Hidden Hoarders: The Pack Rat Next Door
"It just broke my heart. This was a nice house. It hurt to see it look like that!"
Carol Bishop is talking about her house in La Mirada. It's a house knee-deep in papers and books, with a bedroom carpeted in cat feces, the kitchen and bathrooms breeding bacteria, with every drawer, every closet, every square inch exploding with junk.
"I love this house," Carol says, her voice breaking. "And it really bothered me to see it get into condition it got into. Because there wasn't much I could do about it."
Shows like "Hoarders" on A & E have held the hoarding lifestyle up to the light. For Carol and her husband Richard, recent health issues sent both of them drowning in a homespun sea of debris.
"I don't know," Richard concedes, "It seems like it just gradually built up."
So the Bishops hired the hauling and cleaning team from Steri-Clean to help dig them out of their homemade disaster area. Case manager Robert McKeever says there's probably a hoarder like the Bishops living near you.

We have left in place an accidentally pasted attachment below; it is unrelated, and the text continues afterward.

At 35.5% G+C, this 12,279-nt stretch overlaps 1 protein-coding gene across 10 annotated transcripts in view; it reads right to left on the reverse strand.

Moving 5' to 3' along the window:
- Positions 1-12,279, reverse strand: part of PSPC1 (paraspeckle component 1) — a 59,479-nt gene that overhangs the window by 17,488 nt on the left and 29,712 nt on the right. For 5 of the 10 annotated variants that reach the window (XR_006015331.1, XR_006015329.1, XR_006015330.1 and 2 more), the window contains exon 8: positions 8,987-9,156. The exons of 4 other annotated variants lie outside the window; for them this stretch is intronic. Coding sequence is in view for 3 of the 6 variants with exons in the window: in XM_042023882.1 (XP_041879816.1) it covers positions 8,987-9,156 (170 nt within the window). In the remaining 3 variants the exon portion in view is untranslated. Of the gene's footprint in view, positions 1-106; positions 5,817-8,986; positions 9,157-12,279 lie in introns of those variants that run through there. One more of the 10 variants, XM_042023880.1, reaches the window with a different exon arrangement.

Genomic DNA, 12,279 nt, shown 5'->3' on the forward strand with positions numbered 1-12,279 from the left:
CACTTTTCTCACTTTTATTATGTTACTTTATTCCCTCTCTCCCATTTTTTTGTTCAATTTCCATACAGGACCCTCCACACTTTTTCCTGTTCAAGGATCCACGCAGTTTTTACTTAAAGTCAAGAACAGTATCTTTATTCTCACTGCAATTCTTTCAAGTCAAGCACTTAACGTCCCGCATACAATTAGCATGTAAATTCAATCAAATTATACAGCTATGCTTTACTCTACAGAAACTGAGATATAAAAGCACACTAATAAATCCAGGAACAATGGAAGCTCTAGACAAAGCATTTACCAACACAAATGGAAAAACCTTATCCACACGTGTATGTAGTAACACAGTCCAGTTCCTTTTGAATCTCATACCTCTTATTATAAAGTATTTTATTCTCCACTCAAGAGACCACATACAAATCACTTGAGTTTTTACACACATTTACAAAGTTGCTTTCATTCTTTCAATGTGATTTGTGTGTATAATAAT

"It's in every neighborhood," McKeever says. "Our statistic is ten percent of the population."
First the Steri-Clean crew sets to paring down the piles of papers, keepsakes, and books consuming their home. And while they work with the Bishops on the hard decisions about what to keep downstairs, it's upstairs where the real nastiness is hiding.
Since Carol's weakness from cancer, chemotherapy, and kidney dialysis have made the stairs a challenge, the Bishops gave over their upstairs master bedroom to their 15 cats.
Along with the piles of cat feces and books soaked in cat urine, our KTLA cameras discovered buried in the piles of debris a dead cat. The stench and the filth have of course driven the Bishops' kids and grandkids away.
"I'd like for it to get clean enough so that my daughter can bring her kids here," Carol says wistfully.
"Nobody should live like that," McKeever says. "And it can be very sad. The family doesn't want anything to do with them a lot of times."
After a full, long day of hauling and cleaning, the Bishops' home is transformed. Our cameras return to discover a livable living room, a tidy family room, a functional kitchen and bathrooms, Carol's precious books neatly shelved, and a master bedroom minus the cat mess.
Just how much had been hauled out of the home?
"We did order a 40 yard dumpster," McKeever explains. "An average 40 yard dumpster can hold five to seven tons of waste. And we filled it just to the top."
Richard tells us that their newly-transformed home has meant a return of their loved ones. "Our daughter and son-in-law and our grandkids have been down to see us three to four times since the work has been done."
It's also provided Richard with a hard-earned lesson: "That I saved a whole lot more than I should have," Richard says with a laugh.